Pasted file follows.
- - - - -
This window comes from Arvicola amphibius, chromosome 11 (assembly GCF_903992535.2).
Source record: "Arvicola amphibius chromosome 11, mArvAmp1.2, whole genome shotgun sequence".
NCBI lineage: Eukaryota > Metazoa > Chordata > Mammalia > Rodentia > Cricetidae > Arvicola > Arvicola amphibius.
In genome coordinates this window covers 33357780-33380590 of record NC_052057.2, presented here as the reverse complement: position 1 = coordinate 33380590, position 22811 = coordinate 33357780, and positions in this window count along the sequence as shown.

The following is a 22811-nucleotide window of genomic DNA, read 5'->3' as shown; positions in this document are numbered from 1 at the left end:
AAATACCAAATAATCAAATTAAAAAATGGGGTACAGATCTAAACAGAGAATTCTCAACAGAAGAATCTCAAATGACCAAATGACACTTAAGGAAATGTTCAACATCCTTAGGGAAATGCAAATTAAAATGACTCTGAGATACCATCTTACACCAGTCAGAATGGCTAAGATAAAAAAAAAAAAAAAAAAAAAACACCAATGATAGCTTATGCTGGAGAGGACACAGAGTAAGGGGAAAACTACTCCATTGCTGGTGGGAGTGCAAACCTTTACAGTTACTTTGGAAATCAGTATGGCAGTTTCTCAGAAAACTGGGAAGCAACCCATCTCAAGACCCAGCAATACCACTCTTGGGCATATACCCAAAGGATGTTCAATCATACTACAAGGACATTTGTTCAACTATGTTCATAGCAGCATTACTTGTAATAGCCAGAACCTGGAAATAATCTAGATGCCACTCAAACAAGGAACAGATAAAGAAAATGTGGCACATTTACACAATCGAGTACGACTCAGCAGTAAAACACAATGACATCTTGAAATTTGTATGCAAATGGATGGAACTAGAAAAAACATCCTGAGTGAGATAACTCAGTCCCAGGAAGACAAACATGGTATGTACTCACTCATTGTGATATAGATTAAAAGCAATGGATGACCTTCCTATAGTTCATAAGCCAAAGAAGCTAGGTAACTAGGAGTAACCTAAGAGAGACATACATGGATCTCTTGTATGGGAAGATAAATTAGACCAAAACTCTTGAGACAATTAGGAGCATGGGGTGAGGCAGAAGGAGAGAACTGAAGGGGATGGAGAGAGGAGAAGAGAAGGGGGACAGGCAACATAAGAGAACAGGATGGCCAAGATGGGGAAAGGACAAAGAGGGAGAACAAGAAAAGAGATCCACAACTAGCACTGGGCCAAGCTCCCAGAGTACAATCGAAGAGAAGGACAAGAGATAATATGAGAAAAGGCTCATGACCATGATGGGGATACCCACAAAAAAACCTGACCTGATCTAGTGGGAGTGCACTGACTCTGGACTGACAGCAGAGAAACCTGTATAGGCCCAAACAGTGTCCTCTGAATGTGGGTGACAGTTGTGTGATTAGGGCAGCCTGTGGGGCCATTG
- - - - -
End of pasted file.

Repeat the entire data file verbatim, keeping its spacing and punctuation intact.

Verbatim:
This window comes from Arvicola amphibius, chromosome 11 (assembly GCF_903992535.2).
Source record: "Arvicola amphibius chromosome 11, mArvAmp1.2, whole genome shotgun sequence".
NCBI lineage: Eukaryota > Metazoa > Chordata > Mammalia > Rodentia > Cricetidae > Arvicola > Arvicola amphibius.
In genome coordinates this window covers 33357780-33380590 of record NC_052057.2, presented here as the reverse complement: position 1 = coordinate 33380590, position 22811 = coordinate 33357780, and positions in this window count along the sequence as shown.

The following is a 22811-nucleotide window of genomic DNA, read 5'->3' as shown; positions in this document are numbered from 1 at the left end:
AAATACCAAATAATCAAATTAAAAAATGGGGTACAGATCTAAACAGAGAATTCTCAACAGAAGAATCTCAAATGACCAAATGACACTTAAGGAAATGTTCAACATCCTTAGGGAAATGCAAATTAAAATGACTCTGAGATACCATCTTACACCAGTCAGAATGGCTAAGATAAAAAAAAAAAAAAAAAAAAAACACCAATGATAGCTTATGCTGGAGAGGACACAGAGTAAGGGGAAAACTACTCCATTGCTGGTGGGAGTGCAAACCTTTACAGTTACTTTGGAAATCAGTATGGCAGTTTCTCAGAAAACTGGGAAGCAACCCATCTCAAGACCCAGCAATACCACTCTTGGGCATATACCCAAAGGATGTTCAATCATACTACAAGGACATTTGTTCAACTATGTTCATAGCAGCATTACTTGTAATAGCCAGAACCTGGAAATAATCTAGATGCCACTCAAACAAGGAACAGATAAAGAAAATGTGGCACATTTACACAATCGAGTACGACTCAGCAGTAAAACACAATGACATCTTGAAATTTGTATGCAAATGGATGGAACTAGAAAAAACATCCTGAGTGAGATAACTCAGTCCCAGGAAGACAAACATGGTATGTACTCACTCATTGTGATATAGATTAAAAGCAATGGATGACCTTCCTATAGTTCATAAGCCAAAGAAGCTAGGTAACTAGGAGTAACCTAAGAGAGACATACATGGATCTCTTGTATGGGAAGATAAATTAGACCAAAACTCTTGAGACAATTAGGAGCATGGGGTGAGGCAGAAGGAGAGAACTGAAGGGGATGGAGAGAGGAGAAGAGAAGGGGGACAGGCAACATAAGAGAACAGGATGGCCAAGATGGGGAAAGGACAAAGAGGGAGAACAAGAAAAGAGATCCACAACTAGCACTGGGCCAAGCTCCCAGAGTACAATCGAAGAGAAGGACAAGAGATAATATGAGAAAAGGCTCATGACCATGATGGGGATACCCACAAAAAAACCTGACCTGATCTAGTGGGAGTGCACTGACTCTGGACTGACAGCAGAGAAACCTGTATAGGCCCAAACAGTGTCCTCTGAATGTGGGTGACAGTTGTGTGATTAGGGCAGCCTGTGGGGCCATTG